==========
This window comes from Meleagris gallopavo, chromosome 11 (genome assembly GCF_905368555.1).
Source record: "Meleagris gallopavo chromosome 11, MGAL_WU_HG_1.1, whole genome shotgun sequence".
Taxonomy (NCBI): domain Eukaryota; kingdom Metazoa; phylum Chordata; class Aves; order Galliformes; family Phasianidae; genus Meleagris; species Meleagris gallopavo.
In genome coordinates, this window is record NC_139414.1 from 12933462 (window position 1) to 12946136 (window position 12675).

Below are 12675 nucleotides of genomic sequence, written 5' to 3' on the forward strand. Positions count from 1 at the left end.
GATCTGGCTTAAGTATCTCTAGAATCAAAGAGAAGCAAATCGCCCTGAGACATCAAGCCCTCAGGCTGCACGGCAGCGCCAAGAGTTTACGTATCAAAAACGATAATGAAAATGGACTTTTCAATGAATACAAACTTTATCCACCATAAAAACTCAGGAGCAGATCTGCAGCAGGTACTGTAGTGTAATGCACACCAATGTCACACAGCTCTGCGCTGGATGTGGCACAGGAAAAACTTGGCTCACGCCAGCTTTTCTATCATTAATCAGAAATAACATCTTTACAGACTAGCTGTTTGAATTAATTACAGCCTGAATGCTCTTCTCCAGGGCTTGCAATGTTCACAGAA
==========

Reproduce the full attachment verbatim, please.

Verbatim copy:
This window comes from Meleagris gallopavo, chromosome 11 (genome assembly GCF_905368555.1).
Source record: "Meleagris gallopavo chromosome 11, MGAL_WU_HG_1.1, whole genome shotgun sequence".
Taxonomy (NCBI): domain Eukaryota; kingdom Metazoa; phylum Chordata; class Aves; order Galliformes; family Phasianidae; genus Meleagris; species Meleagris gallopavo.
In genome coordinates, this window is record NC_139414.1 from 12933462 (window position 1) to 12946136 (window position 12675).

Below are 12675 nucleotides of genomic sequence, written 5' to 3' on the forward strand. Positions count from 1 at the left end.
GATCTGGCTTAAGTATCTCTAGAATCAAAGAGAAGCAAATCGCCCTGAGACATCAAGCCCTCAGGCTGCACGGCAGCGCCAAGAGTTTACGTATCAAAAACGATAATGAAAATGGACTTTTCAATGAATACAAACTTTATCCACCATAAAAACTCAGGAGCAGATCTGCAGCAGGTACTGTAGTGTAATGCACACCAATGTCACACAGCTCTGCGCTGGATGTGGCACAGGAAAAACTTGGCTCACGCCAGCTTTTCTATCATTAATCAGAAATAACATCTTTACAGACTAGCTGTTTGAATTAATTACAGCCTGAATGCTCTTCTCCAGGGCTTGCAATGTTCACAGAA